Is that concept a business opportunity or just an exciting idea?

People conceive new ideas for businesses every day. But when it is time to face reality and access the feasibility of an idea, understanding what makes a good business idea is crucial. Understanding how to design a business model is your long-term key to success.

hand drawing lightbulbAt the most basic level, a business model is defined solely by its ability to make a profit. Studying the underlying cost structure (determined by understanding fixed costs versus variable costs) determines the potential company’s operating leverage. Intuitively, the higher the variable costs, the lower the gross profit per product or service will be after covering the fixed costs. Think of a car wash. The more cars washed, the more supplies, utilities and employees the owner will have — all variable costs.

Other components of a business idea are market-related factors, including understanding and identifying who your customer is, how many customers will buy your product or service and how your company will differentiate itself in the marketplace. One major cause of business failure is lack of market research. While you may be in a hurry to get started, market research is not optional for a successful business. Market information is what determines your marketing plan and pricing.

Your idea must include a competitive advantage based on your proposed company’s uniqueness. Consider how Dell entered the personal computer market. Its unusual direct delivery method was based on internal logistics that allowed Dell to deliver a customized computer, at a reasonable price, directly to a customer’s home. The personal computer was not a new invention, but Dell’s fundamental changes in how computers were purchased and delivered made them market leaders.

One last component of a successful business model is the scope and size of opportunities related to your concept. If you plan just to earn enough for your family to live comfortably, this is considered a lifestyle venture. Lifestyle ventures, while successful, are rarely the type of business that will make you rich or allow you to sell your business for a huge gain after just a few years. In contrast, growth-oriented businesses require bigger financial injections, an increased amount of ownership leverage and therefore more risk.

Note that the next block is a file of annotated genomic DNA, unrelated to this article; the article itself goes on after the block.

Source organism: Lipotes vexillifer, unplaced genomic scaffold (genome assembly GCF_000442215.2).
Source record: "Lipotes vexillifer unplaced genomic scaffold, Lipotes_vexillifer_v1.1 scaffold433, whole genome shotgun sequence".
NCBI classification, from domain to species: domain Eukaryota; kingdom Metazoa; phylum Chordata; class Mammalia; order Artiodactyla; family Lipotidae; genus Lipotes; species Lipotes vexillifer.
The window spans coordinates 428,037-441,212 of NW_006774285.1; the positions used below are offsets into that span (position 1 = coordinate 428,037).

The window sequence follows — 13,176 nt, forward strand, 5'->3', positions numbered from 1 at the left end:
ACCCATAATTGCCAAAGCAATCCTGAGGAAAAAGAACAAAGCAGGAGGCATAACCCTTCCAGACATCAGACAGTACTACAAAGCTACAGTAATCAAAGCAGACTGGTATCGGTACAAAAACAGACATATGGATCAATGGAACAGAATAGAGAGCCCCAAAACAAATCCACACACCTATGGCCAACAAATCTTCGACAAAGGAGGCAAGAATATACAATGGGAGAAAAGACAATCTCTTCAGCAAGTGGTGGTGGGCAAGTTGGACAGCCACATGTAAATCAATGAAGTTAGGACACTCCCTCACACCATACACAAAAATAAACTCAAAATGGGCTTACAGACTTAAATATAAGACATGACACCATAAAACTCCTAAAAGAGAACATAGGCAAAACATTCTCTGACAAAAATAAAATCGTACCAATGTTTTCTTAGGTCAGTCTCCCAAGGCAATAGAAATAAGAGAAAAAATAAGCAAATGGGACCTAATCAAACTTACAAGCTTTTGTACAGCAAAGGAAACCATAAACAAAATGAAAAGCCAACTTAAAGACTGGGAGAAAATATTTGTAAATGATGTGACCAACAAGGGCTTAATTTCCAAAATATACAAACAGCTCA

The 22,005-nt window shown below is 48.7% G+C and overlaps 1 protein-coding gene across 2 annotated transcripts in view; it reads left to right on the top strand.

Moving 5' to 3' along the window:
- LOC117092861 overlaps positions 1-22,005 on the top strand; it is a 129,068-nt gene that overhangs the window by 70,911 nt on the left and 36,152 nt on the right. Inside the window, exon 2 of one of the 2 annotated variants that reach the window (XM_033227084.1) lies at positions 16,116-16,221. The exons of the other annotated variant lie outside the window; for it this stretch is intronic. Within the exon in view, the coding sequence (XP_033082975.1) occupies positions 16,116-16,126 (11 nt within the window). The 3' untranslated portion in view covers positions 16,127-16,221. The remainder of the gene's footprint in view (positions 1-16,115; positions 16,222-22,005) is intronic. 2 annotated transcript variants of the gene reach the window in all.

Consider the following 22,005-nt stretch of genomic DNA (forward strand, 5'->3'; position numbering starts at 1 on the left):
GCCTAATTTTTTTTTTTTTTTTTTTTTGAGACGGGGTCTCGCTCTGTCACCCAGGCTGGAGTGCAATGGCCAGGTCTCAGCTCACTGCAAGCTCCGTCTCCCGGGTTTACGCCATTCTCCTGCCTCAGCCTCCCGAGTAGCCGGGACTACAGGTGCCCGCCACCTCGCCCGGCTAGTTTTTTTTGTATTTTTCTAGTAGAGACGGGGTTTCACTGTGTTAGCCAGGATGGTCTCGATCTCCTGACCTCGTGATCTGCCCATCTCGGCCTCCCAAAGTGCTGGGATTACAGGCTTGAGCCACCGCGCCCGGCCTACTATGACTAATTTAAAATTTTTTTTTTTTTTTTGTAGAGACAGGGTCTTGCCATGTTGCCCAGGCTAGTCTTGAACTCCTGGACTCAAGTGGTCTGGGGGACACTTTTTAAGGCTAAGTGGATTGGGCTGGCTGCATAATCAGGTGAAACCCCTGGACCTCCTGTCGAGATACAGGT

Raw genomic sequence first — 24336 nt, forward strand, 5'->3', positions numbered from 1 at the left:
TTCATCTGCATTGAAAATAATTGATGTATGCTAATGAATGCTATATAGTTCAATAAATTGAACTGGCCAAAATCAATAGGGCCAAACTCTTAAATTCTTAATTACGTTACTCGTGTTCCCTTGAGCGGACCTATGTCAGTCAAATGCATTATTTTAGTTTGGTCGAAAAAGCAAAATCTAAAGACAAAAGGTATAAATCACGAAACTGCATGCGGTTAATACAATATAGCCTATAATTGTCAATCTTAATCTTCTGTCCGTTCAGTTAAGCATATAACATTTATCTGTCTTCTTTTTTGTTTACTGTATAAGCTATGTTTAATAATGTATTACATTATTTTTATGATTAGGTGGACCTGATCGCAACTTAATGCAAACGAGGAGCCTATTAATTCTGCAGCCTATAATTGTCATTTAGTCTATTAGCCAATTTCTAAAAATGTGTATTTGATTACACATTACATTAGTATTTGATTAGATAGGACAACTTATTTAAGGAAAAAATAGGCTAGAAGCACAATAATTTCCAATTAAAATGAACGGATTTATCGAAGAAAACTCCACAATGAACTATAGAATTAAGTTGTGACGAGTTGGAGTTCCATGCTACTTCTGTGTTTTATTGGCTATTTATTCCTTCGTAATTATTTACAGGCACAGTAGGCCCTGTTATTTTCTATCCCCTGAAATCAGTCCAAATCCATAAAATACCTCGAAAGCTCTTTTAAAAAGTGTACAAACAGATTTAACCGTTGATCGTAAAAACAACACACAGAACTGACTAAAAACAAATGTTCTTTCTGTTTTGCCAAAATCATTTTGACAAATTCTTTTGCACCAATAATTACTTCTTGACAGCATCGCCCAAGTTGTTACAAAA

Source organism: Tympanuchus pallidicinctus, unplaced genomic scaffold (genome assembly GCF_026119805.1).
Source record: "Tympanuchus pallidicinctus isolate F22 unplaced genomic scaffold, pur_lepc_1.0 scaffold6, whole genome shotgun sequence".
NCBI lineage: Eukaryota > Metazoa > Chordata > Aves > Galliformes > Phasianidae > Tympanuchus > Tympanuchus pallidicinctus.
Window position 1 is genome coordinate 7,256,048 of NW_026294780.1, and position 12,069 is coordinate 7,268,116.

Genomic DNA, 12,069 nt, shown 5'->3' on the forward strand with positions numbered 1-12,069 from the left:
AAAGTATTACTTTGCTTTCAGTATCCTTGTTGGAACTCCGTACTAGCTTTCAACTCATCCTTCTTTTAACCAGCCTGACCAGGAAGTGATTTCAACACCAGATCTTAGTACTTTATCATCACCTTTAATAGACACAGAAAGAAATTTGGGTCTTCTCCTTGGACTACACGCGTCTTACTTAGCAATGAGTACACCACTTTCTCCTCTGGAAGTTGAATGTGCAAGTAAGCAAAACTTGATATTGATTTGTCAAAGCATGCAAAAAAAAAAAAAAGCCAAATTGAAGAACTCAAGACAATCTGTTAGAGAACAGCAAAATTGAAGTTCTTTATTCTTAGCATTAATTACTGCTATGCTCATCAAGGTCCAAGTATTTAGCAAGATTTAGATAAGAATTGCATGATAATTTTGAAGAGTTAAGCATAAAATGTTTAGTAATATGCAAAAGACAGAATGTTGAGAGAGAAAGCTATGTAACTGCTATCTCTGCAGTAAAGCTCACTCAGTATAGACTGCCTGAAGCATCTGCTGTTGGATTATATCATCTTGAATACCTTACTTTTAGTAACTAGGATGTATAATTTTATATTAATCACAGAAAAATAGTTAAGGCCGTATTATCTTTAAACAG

Once you have reviewed the core components of your business idea, it’s time to do experiential research with real customers or assess it with experts in the field.

Every semester, a Missouri State University (MSU) College of Business entrepreneurship class, in conjunction with the MSU Small Business & Technology Development Center, work with potential entrepreneurs to help them discover whether they have a feasible business opportunity or just an exciting idea. Students prepare a detailed report and a presentation that includes:

  • An overview of the business and analysis of industry trends
  • A market assessment, including a competitor analysis with pricing and promotional strategies
  • A proposed financial evaluation that includes estimated startup costs, a projected income statement and a breakeven analysis
  • A compilation of alternative strategies and suggestions for turning the idea into a successful business

The MSU SBTDC also offers regular entrepreneurship and other business training events.

Evaluating an idea is crucial. So take some time to do your research. Study the feasibility of your proposed business opportunity before you consider quitting your day job, investing and borrowing money, thus changing your life forever.

For personalized help exploring business ideas, marketing, finance, management, technology, international trade, growth or other business issues, contact a business specialist at a center near you. Or visit the full list of training courses to find an upcoming training seminar.

– Contributed by Rayanna Anderson, entrepreneurship coordinator and community liaison for MSU’s College of Business and former director of the MSU SBTDC. Anderson writes about issues she regularly sees consulting with small businesses in Springfield and in the state of Missouri.
This article first appeared in the Springfield News-Leader and Used with permission.